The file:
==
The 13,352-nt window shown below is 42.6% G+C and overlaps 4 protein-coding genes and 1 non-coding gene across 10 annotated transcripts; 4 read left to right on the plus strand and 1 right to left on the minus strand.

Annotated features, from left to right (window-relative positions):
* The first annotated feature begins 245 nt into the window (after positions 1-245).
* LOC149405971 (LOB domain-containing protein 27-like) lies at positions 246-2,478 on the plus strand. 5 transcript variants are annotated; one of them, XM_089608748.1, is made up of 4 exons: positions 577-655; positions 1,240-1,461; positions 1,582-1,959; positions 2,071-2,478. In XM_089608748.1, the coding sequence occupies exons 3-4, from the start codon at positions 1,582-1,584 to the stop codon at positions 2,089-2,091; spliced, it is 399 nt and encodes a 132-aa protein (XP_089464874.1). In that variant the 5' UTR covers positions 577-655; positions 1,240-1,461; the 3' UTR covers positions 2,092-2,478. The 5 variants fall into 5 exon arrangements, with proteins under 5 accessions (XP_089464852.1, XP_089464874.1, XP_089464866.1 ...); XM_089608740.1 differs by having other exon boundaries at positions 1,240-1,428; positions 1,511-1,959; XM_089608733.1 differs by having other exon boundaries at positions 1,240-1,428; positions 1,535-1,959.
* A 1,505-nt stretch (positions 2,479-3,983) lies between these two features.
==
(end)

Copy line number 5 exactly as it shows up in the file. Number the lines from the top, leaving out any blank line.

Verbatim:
* A 1,505-nt stretch (positions 2,479-3,983) lies between these two features.